Packages in GHC 6.6

Sven Panne sven.panne at
Sun Sep 24 09:46:42 EDT 2006

Am Mittwoch, 23. August 2006 15:23 schrieb Bulat Ziganshin:
> [...]
> i think that better way is to supply non-core libs in source form and
> just recompile them in this case. so, [...]

Nice theory, but this doesn't work at all in practice: The majority of the 
packages mentioned so far are not purely Haskell, so one needs tons of 
development tools and C libraries, headers, etc. (all in a consistent state, 
of course) to compile those packages, which is a bit tricky on *nices and a 
huge task on WinDoze. And there might even be packages where Joe User can't 
get the development tools without signing an NDA...

Regarding the sets of packages: This discussion comes up again and again, but 
it does not really focus on the main point, namely that we simply don't know 
what is important for a specific user or not. Some people can't live without 
XML parsing, others want fancy graphics and sound, others depend on 
elaborated datastructures but are otherwise happy with putStrln. So the only 
sane way to proceed is as Simon suggested: Ship GHC with the packages needed 
to compile and run "Hello, world!" and those which are intimately tied to 
GHC, and all the rest is shipped separately.

Cross-module optimizations introduce a lot of dependencies, but are one of the 
strong points of GHC and are *absolutely* necessary to get decent performance 
for some applications. I would very much object to give this up for more 
stable ABIs. This is not a real problem on mature platforms with sensible 
package management systems, like most modern Linux distros, where one could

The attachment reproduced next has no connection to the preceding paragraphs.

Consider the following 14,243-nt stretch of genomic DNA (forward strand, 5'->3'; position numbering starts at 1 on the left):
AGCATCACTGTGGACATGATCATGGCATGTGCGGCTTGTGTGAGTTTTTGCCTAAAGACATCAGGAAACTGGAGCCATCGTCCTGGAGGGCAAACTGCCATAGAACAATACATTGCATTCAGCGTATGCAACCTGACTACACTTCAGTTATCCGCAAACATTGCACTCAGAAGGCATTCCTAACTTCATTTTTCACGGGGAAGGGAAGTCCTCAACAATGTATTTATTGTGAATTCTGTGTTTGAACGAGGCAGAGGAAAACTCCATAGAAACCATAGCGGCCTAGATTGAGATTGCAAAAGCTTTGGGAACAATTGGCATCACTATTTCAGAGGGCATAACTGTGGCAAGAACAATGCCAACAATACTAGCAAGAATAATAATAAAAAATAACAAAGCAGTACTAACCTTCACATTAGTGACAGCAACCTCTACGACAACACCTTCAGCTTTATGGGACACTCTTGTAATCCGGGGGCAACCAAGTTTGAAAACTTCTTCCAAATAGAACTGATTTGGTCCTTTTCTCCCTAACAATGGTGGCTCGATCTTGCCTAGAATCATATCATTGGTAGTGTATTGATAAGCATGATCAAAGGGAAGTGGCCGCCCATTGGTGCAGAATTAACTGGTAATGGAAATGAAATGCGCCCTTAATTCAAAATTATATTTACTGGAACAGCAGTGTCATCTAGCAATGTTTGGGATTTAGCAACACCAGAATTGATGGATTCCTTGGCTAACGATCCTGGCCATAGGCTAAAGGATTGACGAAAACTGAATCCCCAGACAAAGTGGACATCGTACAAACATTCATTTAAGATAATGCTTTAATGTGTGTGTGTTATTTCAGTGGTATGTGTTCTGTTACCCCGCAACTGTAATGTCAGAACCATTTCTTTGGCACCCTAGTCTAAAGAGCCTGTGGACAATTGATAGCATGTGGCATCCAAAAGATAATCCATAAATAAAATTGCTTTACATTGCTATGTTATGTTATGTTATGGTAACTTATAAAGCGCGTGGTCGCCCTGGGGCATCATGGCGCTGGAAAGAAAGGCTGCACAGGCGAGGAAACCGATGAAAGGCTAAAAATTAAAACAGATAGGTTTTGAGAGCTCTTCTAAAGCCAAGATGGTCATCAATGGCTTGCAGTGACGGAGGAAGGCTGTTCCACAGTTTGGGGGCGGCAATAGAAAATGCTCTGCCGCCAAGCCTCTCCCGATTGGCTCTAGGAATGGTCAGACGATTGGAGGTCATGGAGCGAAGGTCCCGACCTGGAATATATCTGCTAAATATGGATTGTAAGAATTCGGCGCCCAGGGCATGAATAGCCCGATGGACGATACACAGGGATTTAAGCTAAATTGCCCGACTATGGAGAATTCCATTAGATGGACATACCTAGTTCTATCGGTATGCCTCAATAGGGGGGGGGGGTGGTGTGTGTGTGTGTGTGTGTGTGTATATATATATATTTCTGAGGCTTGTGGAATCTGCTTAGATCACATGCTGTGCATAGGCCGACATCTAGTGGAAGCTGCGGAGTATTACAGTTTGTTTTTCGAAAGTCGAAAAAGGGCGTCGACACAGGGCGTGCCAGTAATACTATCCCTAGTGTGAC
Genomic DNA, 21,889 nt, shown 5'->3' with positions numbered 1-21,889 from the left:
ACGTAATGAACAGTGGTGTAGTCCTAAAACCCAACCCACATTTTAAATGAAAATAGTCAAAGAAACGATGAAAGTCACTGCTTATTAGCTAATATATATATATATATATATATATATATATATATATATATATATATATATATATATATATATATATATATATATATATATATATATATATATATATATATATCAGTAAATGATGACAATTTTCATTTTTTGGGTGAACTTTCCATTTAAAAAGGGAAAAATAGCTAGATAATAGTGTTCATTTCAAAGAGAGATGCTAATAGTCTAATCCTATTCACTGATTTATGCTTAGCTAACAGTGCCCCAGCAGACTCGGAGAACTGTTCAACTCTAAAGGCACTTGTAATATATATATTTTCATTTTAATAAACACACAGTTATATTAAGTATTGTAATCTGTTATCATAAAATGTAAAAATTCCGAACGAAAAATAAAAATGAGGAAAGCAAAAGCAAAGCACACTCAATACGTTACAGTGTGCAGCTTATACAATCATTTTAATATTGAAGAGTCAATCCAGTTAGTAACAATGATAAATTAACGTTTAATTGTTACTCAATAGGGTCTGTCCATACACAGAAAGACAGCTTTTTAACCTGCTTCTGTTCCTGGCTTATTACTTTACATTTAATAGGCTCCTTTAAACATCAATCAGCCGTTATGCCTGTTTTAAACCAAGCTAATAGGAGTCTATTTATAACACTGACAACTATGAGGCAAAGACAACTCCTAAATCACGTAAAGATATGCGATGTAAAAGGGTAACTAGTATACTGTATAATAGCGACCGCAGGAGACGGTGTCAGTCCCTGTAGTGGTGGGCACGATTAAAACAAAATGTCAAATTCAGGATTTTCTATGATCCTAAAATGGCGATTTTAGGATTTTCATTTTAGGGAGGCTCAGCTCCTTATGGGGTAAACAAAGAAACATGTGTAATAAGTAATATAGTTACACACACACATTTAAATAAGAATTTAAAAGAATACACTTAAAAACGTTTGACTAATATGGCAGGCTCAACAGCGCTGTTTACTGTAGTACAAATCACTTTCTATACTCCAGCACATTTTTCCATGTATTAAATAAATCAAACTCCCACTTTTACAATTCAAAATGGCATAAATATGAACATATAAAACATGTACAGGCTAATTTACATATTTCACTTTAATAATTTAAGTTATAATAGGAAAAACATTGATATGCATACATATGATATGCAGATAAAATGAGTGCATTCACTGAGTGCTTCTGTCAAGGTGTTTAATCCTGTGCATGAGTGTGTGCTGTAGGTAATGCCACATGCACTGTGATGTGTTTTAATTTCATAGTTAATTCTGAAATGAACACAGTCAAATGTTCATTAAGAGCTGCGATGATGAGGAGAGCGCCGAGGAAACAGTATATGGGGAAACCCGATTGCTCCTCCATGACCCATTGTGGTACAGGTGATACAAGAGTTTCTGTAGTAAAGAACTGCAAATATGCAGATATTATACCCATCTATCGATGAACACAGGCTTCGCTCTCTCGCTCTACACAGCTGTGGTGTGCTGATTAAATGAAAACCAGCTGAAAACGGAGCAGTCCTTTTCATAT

easily upgrade GHC and automatically upgrade all the Haskell packages needed. 
Of course WinDoze is a bit different here. Therefore I opt for 2 different 
WinDoze installers, everything between doesn't make sense IMHO:

 * A set of highly modularized, small, separate installers for GHC/core 
packages and each non-core package.

 * As an alternative, a "sumo"/"omnibus"/<whatever you call it> installer 
containing everything from the central darcs repo, plus probably even more. 
This can have the option to install only a subset of the contained packages.

The best option would of course be some kind of "net installer", just like 
Cygwin's setup.exe, but this is of course something for the future. 
Meanwhile, the first set of small installers should make people happy which 
have only a limited amount of disk space and a slow internet connection, 
while the "sumo" installer should make people with modern machines and 
high-speed ADSL/cable-modem/T1 more happy. Let's not forget that we live in a 
world where patches regularly exceed 100MB, downloadable game demos are >1GB 
and disks with >200GB are common even in cheap new computers. In such a 
setting, it is hard to argue that it is "much better" to surf the Net for an 
hour to get all the packages one wants instead of downloading and installing 
everything in a single click within minutes...


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